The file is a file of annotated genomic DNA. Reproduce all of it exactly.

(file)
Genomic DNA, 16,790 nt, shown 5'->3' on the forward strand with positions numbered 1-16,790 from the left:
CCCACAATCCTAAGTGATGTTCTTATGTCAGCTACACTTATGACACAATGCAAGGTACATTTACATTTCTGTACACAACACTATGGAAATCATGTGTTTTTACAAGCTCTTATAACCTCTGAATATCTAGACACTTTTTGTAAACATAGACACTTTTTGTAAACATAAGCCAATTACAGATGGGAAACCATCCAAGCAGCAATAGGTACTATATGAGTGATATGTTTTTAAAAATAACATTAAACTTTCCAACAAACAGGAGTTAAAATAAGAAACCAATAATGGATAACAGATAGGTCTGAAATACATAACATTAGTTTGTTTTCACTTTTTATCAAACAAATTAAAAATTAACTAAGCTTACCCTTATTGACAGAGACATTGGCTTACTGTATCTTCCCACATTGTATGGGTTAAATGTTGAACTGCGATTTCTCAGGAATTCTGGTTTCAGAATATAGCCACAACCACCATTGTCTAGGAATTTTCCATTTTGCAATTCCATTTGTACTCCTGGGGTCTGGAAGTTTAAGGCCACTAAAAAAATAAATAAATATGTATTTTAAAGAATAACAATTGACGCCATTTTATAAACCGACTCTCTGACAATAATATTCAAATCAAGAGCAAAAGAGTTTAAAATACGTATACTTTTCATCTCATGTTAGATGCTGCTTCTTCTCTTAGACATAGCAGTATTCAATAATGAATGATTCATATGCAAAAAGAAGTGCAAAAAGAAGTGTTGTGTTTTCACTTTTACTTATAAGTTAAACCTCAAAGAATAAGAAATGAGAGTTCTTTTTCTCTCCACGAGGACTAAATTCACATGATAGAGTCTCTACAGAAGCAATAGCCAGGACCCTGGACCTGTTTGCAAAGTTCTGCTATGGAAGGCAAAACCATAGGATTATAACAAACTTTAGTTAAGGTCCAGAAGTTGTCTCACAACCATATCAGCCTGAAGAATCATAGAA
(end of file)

Genomic DNA, 16,790 nt, shown 5'->3' on the forward strand with positions numbered 1-16,790 from the left:
CCCACAATCCTAAGTGATGTTCTTATGTCAGCTACACTTATGACACAATGCAAGGTACATTTACATTTCTGTACACAACACTATGGAAATCATGTGTTTTTACAAGCTCTTATAACCTCTGAATATCTAGACACTTTTTGTAAACATAGACACTTTTTGTAAACATAAGCCAATTACAGATGGGAAACCATCCAAGCAGCAATAGGTACTATATGAGTGATATGTTTTTAAAAATAACATTAAACTTTCCAACAAACAGGAGTTAAAATAAGAAACCAATAATGGATAACAGATAGGTCTGAAATACATAACATTAGTTTGTTTTCACTTTTTATCAAACAAATTAAAAATTAACTAAGCTTACCCTTATTGACAGAGACATTGGCTTACTGTATCTTCCCACATTGTATGGGTTAAATGTTGAACTGCGATTTCTCAGGAATTCTGGTTTCAGAATATAGCCACAACCACCATTGTCTAGGAATTTTCCATTTTGCAATTCCATTTGTACTCCTGGGGTCTGGAAGTTTAAGGCCACTAAAAAAATAAATAAATATGTATTTTAAAGAATAACAATTGACGCCATTTTATAAACCGACTCTCTGACAATAATATTCAAATCAAGAGCAAAAGAGTTTAAAATACGTATACTTTTCATCTCATGTTAGATGCTGCTTCTTCTCTTAGACATAGCAGTATTCAATAATGAATGATTCATATGCAAAAAGAAGTGCAAAAAGAAGTGTTGTGTTTTCACTTTTACTTATAAGTTAAACCTCAAAGAATAAGAAATGAGAGTTCTTTTTCTCTCCACGAGGACTAAATTCACATGATAGAGTCTCTACAGAAGCAATAGCCAGGACCCTGGACCTGTTTGCAAAGTTCTGCTATGGAAGGCAAAACCATAGGATTATAACAAACTTTAGTTAAGGTCCAGAAGTTGTCTCACAACCATATCAGCCTGAAGAATCATAGAA